Meet the expert - Dr Laura Blackburn

By Laura Blackburn

12 November 2018


Dr Laura Blackburn is Acting Head of Science. Her background is in Zoology and she has extensive science writing and communication experience. An interest in the challenges involved in translating research into the clinic led Laura to the PHG Foundation. Laura contributes her expertise in explaining complex scientific concepts and policy implications to projects on emerging technologies and assists with our public affairs work. Laura currently leads our project on Circulating tumour DNA technology use in cancer management

You’ve been leading our work on using ctDNA to test for mutation, which can inform treatment – but only for use in very specific cases of lung cancer; the number of people this can help is very small. Is this worth NHS time/money/effort?

Yes. The effort that has been invested in developing current tests will pay off in terms of building technical and clinical expertise within the health system. When it comes to implementing new tests, we can build on this expertise rather than starting from scratch each time. The small number of patients that current testing helps has been an advantage in some ways – laboratories have had time to perfect techniques and pathways and not been overwhelmed with testing demand at this stage.

What’s next for liquid biopsy?

There are many clinical trials going on that collect data on the different ways in which ctDNA testing can be used in cancer management - in particular, stratifying patients in clinical trials according to the genetics of their tumour, monitoring patients after surgery or during treatment to see if their cancer has come back. While there has been a lot of publicity about using liquid biopsy for early detection of cancer, there are a number of clinical, technical and ethical challenges to be overcome. Outside of cancer, liquid biopsy is also having an impact as a tool for non-invasive prenatal testing and diagnosis. There is some very interesting research and clinical trials ongoing into using cell-free DNA to monitor organ health, particularly after transplants. There is also early-stage research ongoing on using liquid biopsy to discover markers for neurological diseases such as multiple sclerosis and Alzheimer’s disease.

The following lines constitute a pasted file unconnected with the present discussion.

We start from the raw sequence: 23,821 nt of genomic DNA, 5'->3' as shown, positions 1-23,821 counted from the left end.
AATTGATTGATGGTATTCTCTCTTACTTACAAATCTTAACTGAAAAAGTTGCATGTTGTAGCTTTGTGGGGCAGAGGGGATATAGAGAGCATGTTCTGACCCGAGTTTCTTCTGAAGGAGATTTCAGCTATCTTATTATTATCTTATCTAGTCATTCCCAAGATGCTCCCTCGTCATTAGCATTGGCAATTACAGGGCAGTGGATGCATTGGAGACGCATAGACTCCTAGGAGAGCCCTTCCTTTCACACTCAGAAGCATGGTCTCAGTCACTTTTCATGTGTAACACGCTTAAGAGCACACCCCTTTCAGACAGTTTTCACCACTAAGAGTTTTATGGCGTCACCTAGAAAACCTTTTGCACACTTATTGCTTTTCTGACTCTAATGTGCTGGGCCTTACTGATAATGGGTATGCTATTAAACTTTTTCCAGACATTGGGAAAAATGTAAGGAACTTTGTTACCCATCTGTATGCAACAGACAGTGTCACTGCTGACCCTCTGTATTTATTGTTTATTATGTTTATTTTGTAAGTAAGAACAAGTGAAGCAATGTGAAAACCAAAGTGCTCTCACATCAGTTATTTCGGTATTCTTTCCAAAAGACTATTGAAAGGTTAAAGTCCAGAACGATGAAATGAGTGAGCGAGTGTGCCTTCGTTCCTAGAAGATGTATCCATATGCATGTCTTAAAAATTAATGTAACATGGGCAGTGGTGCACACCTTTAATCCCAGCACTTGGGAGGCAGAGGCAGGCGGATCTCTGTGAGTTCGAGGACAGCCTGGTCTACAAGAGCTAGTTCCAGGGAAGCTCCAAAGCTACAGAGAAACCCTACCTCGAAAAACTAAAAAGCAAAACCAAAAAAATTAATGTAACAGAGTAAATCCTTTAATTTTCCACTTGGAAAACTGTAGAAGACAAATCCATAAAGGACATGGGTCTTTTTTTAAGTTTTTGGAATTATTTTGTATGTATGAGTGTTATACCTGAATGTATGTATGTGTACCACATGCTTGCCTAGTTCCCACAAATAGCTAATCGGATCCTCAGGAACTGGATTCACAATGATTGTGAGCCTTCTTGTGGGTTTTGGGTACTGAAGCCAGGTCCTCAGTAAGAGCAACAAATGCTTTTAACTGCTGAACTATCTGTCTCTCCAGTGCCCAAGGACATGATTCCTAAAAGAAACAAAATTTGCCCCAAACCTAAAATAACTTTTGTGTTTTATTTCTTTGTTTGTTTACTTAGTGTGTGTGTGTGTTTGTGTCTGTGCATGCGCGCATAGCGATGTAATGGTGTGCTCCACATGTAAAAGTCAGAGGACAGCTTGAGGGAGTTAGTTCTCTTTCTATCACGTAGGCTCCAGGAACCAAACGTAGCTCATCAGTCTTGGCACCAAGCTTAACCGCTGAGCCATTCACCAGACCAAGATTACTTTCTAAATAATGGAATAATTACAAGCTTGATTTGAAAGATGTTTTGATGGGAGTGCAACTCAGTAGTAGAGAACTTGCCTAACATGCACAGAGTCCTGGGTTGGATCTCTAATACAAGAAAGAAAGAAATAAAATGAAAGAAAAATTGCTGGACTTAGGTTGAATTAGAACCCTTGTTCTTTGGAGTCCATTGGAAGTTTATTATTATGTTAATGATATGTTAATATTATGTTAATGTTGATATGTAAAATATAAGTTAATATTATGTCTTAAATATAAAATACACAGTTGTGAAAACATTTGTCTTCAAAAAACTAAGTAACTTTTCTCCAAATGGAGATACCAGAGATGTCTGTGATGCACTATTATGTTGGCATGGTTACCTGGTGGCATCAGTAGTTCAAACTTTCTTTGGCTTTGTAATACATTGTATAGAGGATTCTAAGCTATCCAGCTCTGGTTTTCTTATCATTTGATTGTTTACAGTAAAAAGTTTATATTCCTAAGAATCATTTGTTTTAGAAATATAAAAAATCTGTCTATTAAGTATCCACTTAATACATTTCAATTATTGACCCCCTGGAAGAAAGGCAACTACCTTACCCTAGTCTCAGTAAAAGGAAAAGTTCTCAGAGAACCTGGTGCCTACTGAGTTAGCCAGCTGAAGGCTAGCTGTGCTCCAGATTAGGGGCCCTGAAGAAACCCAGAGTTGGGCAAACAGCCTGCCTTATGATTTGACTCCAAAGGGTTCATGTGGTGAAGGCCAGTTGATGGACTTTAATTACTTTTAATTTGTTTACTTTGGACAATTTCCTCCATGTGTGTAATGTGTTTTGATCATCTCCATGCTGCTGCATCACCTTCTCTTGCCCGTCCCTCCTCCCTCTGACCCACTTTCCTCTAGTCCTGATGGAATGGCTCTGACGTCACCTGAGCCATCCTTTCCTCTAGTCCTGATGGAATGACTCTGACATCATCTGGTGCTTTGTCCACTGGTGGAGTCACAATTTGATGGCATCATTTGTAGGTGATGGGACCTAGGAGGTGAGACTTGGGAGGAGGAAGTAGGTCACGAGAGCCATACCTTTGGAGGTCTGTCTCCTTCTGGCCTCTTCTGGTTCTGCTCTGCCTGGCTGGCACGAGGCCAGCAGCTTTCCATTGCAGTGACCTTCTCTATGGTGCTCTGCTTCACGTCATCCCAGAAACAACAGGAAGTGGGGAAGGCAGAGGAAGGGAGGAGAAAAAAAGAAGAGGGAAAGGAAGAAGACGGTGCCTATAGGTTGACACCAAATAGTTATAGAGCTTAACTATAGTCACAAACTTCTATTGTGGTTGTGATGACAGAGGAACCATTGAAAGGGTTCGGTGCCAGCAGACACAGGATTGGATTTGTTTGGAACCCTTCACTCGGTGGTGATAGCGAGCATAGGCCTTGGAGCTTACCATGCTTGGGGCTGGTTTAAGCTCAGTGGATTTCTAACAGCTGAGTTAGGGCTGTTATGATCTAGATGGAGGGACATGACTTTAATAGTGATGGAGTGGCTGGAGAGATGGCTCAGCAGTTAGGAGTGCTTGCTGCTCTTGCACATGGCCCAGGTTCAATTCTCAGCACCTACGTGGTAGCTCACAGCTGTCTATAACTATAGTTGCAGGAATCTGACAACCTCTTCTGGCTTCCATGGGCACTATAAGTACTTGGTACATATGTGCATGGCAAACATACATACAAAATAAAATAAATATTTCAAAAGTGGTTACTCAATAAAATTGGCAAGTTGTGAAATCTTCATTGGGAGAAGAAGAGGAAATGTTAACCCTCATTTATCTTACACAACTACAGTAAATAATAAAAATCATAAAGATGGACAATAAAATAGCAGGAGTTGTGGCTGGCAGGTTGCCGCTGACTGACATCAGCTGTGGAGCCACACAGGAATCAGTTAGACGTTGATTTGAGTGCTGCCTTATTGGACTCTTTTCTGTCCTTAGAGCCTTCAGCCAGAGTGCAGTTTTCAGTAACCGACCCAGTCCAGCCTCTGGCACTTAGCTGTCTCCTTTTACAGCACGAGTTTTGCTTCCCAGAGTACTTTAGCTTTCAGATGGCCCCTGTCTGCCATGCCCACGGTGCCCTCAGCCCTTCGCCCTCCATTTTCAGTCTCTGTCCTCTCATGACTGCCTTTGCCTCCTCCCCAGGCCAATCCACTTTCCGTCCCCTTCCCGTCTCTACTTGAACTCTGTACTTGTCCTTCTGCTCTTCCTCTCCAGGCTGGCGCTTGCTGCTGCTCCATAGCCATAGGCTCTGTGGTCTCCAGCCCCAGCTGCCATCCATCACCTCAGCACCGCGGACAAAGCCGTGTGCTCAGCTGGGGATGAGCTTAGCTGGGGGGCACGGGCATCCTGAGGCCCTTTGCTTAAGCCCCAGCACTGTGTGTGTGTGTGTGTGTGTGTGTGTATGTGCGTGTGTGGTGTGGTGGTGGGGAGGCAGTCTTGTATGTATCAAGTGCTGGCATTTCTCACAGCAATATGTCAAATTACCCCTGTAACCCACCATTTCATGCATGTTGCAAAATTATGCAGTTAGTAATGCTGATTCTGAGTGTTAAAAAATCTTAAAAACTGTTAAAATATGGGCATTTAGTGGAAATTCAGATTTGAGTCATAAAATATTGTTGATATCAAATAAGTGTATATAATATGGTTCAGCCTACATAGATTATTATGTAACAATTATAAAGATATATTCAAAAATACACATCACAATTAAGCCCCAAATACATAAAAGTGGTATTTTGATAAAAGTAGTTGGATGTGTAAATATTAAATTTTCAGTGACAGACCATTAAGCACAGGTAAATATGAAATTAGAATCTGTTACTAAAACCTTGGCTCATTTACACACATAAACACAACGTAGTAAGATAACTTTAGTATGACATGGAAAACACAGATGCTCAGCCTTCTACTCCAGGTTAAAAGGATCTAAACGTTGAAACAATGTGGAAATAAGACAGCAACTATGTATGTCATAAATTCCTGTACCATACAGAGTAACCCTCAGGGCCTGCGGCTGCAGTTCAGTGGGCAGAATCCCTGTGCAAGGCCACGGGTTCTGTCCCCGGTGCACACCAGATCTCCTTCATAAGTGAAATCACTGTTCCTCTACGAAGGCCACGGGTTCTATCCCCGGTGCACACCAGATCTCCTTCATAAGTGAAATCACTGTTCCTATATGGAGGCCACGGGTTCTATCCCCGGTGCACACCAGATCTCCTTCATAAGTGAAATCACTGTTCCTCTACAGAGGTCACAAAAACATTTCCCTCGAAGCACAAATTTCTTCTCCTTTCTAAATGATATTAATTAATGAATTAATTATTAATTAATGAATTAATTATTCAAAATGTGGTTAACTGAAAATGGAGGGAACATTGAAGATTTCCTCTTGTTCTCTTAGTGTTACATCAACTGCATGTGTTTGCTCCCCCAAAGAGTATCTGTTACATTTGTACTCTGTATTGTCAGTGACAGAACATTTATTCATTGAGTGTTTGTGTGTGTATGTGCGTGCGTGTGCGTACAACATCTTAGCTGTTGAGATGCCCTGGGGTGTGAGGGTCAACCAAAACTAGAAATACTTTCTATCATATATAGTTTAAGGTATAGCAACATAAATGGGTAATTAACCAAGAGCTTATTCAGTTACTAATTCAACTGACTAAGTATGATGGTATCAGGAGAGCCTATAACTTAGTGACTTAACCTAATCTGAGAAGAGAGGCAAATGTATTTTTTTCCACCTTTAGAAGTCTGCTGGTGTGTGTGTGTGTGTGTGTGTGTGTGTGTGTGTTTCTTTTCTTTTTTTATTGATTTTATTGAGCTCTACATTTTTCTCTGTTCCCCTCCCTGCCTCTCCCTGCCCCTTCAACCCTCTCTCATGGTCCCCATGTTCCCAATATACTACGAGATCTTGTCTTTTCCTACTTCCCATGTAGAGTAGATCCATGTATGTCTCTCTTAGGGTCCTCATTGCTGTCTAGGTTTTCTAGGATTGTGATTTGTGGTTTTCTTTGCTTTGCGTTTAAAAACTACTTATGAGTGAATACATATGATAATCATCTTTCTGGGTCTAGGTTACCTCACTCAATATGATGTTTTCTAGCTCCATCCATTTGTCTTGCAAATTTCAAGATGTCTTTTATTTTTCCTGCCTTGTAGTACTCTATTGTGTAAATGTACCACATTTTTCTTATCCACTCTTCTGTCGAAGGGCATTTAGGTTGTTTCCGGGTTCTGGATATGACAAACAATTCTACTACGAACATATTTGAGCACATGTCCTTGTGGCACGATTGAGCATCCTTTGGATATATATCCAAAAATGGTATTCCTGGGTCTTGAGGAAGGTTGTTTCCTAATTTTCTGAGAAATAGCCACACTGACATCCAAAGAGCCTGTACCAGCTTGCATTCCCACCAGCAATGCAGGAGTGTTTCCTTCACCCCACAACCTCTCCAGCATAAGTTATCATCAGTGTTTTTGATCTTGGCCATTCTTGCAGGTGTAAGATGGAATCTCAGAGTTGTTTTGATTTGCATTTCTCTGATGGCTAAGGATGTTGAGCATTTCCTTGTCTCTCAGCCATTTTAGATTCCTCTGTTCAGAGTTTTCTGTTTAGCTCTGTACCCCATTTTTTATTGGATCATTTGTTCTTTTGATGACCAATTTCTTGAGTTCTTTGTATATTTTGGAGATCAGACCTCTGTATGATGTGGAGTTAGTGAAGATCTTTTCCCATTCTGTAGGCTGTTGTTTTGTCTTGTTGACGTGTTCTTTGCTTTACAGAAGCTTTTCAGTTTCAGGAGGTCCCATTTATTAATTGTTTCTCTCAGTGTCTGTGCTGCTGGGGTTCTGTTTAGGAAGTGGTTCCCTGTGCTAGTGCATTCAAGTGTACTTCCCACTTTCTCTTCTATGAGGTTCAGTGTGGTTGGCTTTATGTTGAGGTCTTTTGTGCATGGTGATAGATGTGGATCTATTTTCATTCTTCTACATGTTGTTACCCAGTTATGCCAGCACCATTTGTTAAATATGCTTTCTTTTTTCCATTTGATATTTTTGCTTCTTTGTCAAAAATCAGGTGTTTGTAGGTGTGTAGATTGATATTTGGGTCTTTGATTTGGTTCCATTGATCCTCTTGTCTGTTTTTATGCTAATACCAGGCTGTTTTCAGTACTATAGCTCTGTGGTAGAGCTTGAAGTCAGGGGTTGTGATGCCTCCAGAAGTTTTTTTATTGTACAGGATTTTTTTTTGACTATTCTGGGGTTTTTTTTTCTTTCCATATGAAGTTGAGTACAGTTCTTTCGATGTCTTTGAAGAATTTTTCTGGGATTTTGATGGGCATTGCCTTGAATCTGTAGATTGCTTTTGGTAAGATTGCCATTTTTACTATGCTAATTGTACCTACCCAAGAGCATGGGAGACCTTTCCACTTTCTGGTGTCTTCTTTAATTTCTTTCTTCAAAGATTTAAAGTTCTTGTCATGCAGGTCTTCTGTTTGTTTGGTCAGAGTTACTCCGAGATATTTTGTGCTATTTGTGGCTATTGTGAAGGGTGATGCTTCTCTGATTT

What has been one of the most satisfying outcomes from your work here?   

Other than the ctDNA project, our most recent ‘big’ report, The personalised medicine technology landscape was launched at NHS Expo and was the culmination of over a year’s work. It’s been great to see the feedback and interest in the report and there will be more to come.

What are your top tips for communicating science to policy makers?

  • Audience – who do you want to speak to?
  • Consider how much your audience know about science
  • Stick to the basics and fundamental messages.
  • For health, put the patient/citizen at the centre of your message.
  • Don’t assume that people will find your work inherently interesting – put it in context
  • Avoid use of the word ‘breakthrough’ at all costs.

Making science work for health – any predictions?

It will be harder than we think to get medicines that use genome editing into routine clinical use. It is a complicated technology and we still have a lot to learn about the fundamental biology.

What is your biggest achievement – personal or professional – to date

For someone who was the worst in my school class at gymnastics, doing my first handstand against a wall, aged 36, was quite an achievement!

Do any metaphors come to mind to describe the kind of work you do?

Beautifully choreographed plate spinning (sometimes the plates wobble. Rarely, one breaks).


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